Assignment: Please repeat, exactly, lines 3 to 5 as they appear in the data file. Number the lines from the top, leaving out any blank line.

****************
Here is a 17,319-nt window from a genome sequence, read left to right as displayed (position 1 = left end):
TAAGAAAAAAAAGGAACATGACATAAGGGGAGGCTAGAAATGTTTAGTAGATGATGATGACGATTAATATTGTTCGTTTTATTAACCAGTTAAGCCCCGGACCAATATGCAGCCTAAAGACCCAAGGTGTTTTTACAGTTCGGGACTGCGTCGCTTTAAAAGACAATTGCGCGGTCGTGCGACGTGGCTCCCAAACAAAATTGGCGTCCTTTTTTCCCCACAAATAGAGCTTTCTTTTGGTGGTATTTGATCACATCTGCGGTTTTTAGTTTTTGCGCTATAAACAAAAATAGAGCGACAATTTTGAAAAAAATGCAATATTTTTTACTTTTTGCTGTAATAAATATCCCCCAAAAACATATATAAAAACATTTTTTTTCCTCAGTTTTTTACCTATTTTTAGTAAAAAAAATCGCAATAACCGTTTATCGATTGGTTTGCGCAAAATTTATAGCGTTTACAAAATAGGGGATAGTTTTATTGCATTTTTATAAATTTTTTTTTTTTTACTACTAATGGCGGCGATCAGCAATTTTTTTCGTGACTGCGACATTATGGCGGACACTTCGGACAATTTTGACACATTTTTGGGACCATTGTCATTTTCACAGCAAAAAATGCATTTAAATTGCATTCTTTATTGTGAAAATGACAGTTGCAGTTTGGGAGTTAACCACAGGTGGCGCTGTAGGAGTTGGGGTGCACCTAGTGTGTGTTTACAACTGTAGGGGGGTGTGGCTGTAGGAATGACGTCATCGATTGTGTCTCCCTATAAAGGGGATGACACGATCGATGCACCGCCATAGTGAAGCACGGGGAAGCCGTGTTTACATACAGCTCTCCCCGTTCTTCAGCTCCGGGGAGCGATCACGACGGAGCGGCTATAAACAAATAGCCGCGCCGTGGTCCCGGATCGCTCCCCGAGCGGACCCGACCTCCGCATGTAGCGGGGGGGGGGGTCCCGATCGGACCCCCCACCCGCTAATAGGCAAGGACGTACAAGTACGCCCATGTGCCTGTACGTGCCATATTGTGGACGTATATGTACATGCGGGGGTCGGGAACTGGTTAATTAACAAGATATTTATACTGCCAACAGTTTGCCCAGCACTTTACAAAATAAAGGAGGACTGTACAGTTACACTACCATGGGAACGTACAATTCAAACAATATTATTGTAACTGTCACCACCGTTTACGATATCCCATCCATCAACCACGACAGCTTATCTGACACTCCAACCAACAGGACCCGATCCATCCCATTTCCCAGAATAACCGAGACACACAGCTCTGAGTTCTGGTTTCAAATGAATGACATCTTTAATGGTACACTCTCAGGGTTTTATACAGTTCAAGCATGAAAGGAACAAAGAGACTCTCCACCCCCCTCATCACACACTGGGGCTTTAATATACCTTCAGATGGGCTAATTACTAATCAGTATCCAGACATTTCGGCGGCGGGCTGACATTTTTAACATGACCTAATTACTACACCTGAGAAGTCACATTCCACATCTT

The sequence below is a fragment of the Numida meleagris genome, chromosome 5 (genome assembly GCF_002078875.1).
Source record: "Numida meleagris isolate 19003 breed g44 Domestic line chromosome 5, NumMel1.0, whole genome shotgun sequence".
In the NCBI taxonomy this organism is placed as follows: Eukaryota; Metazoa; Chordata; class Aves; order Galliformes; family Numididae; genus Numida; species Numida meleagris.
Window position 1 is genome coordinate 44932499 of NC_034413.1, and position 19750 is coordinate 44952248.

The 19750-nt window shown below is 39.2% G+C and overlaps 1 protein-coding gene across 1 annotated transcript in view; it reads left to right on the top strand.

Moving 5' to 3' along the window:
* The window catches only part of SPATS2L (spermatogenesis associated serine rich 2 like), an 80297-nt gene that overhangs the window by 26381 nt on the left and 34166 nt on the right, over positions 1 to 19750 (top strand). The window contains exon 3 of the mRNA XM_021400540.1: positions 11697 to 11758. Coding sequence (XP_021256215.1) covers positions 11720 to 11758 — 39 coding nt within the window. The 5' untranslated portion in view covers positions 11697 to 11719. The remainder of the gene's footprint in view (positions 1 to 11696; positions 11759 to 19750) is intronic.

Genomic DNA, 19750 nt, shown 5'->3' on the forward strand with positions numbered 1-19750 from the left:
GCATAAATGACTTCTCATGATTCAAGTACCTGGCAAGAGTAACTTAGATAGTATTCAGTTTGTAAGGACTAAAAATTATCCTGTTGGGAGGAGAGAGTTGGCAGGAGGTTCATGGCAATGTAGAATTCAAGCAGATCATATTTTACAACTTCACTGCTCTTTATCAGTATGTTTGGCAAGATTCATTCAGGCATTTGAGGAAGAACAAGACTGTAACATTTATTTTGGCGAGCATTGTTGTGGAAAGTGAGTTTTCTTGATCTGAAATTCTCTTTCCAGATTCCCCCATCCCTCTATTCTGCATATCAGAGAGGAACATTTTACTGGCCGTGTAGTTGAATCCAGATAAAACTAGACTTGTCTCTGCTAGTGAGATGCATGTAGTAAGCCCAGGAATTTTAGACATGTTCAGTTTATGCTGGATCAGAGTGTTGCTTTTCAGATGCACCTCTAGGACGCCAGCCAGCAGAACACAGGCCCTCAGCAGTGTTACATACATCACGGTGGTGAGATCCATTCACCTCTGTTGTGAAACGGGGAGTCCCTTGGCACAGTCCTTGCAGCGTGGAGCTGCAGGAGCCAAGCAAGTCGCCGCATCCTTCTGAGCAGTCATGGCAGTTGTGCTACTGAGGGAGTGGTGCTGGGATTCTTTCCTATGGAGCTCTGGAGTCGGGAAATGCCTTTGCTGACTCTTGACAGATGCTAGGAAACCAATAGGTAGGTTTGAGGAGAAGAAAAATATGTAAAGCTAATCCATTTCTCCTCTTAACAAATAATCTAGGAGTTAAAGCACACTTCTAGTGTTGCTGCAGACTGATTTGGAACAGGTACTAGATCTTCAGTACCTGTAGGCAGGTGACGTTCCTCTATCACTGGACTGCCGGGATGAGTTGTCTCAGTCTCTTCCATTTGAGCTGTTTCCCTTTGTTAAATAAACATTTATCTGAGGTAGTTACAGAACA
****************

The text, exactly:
The sequence below is a fragment of the Numida meleagris genome, chromosome 5 (genome assembly GCF_002078875.1).
Source record: "Numida meleagris isolate 19003 breed g44 Domestic line chromosome 5, NumMel1.0, whole genome shotgun sequence".
In the NCBI taxonomy this organism is placed as follows: Eukaryota; Metazoa; Chordata; class Aves; order Galliformes; family Numididae; genus Numida; species Numida meleagris.